No law is neutral. Law is always a mirror of the value-system and the power structure underlying any given society at any point in time and international law has never been an exception to this rule. A different, and yet related matter, is the extent to which the law applies equally (or not) to all members of any given society, the extent to which these members participate as equals (or not) in the formation of international law and the extent to which the law is effectively (or not) applied in an objective and un-biased manner (what is, commonly known, as 'neutrally') by international bodies and adjudicators charged with applying it to international situations or with settling disputes between any given parties. The aspiration towards 'neutrality' (as such conceived) of international law in its quest for an ever-greater legitimacy, has, undoubtedly, evolved throughout different historical periods.
Neutrality in the history of international law can, on the other hand, also be understood as a legal institution. Neutrality as a legal institution was born as a synonym for emancipation from a rigorous moral top-down juridical-moral framework inherited from theology. Its theoretical blossoming went in parallel with the consolidation of the principle of sovereign equality of nations and the principle of non-intervention in domestic affairs during the transition of the classical law of nations to modern international law. Since the establishment of the first international institutions with universal and permanent character, neutrality as a legal institution has continued to evolve against the background provided by the ever-shifting chessboard of international relations and proliferating international institutions.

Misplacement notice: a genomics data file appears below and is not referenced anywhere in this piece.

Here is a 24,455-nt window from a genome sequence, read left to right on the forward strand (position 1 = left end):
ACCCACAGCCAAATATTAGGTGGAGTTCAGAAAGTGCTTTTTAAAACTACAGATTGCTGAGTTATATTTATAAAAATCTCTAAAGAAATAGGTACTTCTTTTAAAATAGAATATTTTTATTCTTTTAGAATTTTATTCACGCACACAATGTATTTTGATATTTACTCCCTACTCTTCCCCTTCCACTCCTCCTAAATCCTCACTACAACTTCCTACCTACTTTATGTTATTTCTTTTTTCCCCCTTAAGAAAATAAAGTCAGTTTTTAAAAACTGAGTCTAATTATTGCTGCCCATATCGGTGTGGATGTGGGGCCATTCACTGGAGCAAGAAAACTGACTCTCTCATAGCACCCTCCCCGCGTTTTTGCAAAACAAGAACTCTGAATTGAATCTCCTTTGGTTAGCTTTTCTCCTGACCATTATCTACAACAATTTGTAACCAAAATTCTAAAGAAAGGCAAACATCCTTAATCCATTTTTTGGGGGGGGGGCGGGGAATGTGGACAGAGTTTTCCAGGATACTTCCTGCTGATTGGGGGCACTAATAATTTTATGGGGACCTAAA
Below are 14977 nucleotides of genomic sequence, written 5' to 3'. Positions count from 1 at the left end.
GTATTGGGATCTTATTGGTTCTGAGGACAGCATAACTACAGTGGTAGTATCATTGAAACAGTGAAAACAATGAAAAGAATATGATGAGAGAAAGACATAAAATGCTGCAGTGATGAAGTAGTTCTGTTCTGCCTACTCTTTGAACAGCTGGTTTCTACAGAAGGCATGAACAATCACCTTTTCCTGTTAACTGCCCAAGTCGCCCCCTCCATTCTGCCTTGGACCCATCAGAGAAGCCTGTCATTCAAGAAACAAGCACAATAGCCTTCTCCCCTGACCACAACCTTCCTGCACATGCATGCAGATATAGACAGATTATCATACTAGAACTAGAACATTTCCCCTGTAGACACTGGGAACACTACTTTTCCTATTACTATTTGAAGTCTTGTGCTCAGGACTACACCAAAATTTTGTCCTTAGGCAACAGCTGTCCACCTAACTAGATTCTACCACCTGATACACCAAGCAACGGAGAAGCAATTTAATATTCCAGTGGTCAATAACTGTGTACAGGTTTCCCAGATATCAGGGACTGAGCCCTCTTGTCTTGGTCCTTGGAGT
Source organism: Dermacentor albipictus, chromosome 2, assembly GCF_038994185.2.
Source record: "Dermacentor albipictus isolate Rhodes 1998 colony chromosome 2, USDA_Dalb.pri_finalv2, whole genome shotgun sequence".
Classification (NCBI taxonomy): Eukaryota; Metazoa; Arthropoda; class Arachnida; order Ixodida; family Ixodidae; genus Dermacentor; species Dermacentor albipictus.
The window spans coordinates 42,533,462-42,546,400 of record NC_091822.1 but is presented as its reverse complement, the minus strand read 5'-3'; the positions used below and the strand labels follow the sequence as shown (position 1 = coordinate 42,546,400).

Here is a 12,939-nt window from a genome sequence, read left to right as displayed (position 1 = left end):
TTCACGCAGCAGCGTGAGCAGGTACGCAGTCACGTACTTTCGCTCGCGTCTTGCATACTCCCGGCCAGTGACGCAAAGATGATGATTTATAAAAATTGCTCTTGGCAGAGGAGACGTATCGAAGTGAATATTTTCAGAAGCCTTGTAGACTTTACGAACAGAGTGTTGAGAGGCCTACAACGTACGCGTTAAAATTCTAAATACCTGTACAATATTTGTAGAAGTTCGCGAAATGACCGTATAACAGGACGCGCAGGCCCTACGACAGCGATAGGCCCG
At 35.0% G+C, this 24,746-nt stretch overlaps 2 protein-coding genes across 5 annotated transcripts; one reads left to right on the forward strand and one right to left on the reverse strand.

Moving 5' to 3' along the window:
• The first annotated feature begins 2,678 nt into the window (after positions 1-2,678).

Finally, the relationship of neutrality and the history of international law can be also examined through the lenses of the neutrality (or lack of) of history writing itself. If all history is, as B. Croce noted, contemporary history (by which it is generally meant that all history writing is, in one degree or other, done from the perspective of the present and also that all history writing constitutes an intervention in the present) could any historical account possibly aspire to be considered a 'neutral' history of international law? And, if so, under what criteria?
The Interest Group of the History of International Law welcomes abstracts that engage critically with any of these dimensions of neutrality in the history of international law or a combination thereof in historical perspective by reference to relevant episodes in the history of international law and/or different historiographical schools.
Each submission should include:
– An abstract of no more than 400 words, the intended language of presentation,
– A short curriculum vitae containing the author’s name, institutional affiliation, contact information and e-mail address.
Selection will be based on scholarly merit and with regard to producing an engaging workshop, without prejudice to gender, seniority, language or geographical location. Please note that the ESIL Interest Group on the History of International Law is unable to provide funds to cover the conference registration fee or related transport and accommodation costs.
More information on the Research Forum (30-31 March 2017) can be found on the website of the European Society of International Law or on the Granada Law School website.